When deploying an intranet there is a lot of information and advice on what you should do to ensure adequate engagement and participation. However it’s equally important to understand what types of actions or behaviours can destroy your intranet.
While it is likely not someone’s intent to ruin an intranet, if we aren’t careful, one of these actions can really send us down the wrong path:
Get lazy with content
Unless you have an employee whose prime and sole responsibility is managing intranet content, it can be difficult staying on top of it. Posting a news item may feel like the lowest priority on your to-do list and the last thing you want to do, but when you let it slide once, it can quickly turn into a habit.
Make it department specific
That’s great that you work in marketing and that marketing had some fun last week. But what about the rest of the company? Make sure your intranet represents every department in your organization. If you can, designate departmental authors to upload their own content. Also, establish quick yet frequent content meetings so other departments are aware of what each other will be posting.
Make it hard to access
Employees aren’t going to log into your intranet if it is hard to access. For your intranet to be successful it needs to be mobile accessible with a simple way to log in. For many employees the ability to check their intranet during their commute home is a great way to catch up.
Forget to promote it
For your intranet to be successful your employees need to know it’s there. A lot of companies get overly confident after successful launch parties, but promotion can’t just stop there. Efforts must be made continuously so employees are always aware and reminded of your intranet; especially when it comes to new content, news, or events.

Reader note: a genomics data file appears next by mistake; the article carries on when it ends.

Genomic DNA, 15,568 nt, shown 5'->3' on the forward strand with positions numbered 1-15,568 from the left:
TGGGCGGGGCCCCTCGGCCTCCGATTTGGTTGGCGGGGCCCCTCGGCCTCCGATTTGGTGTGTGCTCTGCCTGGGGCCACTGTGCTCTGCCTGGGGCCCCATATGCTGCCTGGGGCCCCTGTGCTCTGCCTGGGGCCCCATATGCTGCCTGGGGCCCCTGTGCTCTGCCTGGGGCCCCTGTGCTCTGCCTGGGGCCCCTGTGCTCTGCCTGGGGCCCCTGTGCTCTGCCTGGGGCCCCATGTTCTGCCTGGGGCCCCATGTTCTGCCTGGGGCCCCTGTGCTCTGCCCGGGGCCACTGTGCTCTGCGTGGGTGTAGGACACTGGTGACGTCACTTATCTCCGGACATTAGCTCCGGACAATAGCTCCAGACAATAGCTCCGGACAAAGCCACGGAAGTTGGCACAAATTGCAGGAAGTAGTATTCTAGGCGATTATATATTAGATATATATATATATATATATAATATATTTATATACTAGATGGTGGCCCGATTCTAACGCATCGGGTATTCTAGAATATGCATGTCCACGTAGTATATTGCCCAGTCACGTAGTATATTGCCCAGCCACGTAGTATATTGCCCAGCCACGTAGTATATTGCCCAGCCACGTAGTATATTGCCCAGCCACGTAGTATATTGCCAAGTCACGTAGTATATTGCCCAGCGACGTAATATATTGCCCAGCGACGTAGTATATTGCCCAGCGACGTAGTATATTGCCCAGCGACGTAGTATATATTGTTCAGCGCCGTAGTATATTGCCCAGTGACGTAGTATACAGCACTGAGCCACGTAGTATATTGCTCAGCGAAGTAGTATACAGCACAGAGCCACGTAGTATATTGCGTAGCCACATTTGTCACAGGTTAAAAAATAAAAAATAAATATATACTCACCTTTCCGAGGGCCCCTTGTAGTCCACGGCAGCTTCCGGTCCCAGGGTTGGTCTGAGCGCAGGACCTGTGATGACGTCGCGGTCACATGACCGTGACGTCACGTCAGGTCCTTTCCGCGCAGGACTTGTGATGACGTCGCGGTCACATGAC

Continue to use other tools
It’s hard to get into the habit of using an intranet if you are still relying on other tools, processes, and paths that compete or conflict with your intranet. For example, you rely on outdated versions of documents because you’ve been accessing it off an old email copy instead of an updated online version. Or, perhaps you continue to send large quantities of emails to share information or have conversations when you could have shared a link to information on your intranet or encourage conversations / comments on your intranet.
Make navigation difficult
If important documents are buried in strange areas, you can’t expect users to find them. And when users can’t find what they are looking for on an intranet, they stop going to it altogether. Navigation can make or break your intranet, so always make sure everything–from documents, to news, to events–are easily discoverable.
Have you ever struggled with an intranet deployment? How did you rescue it?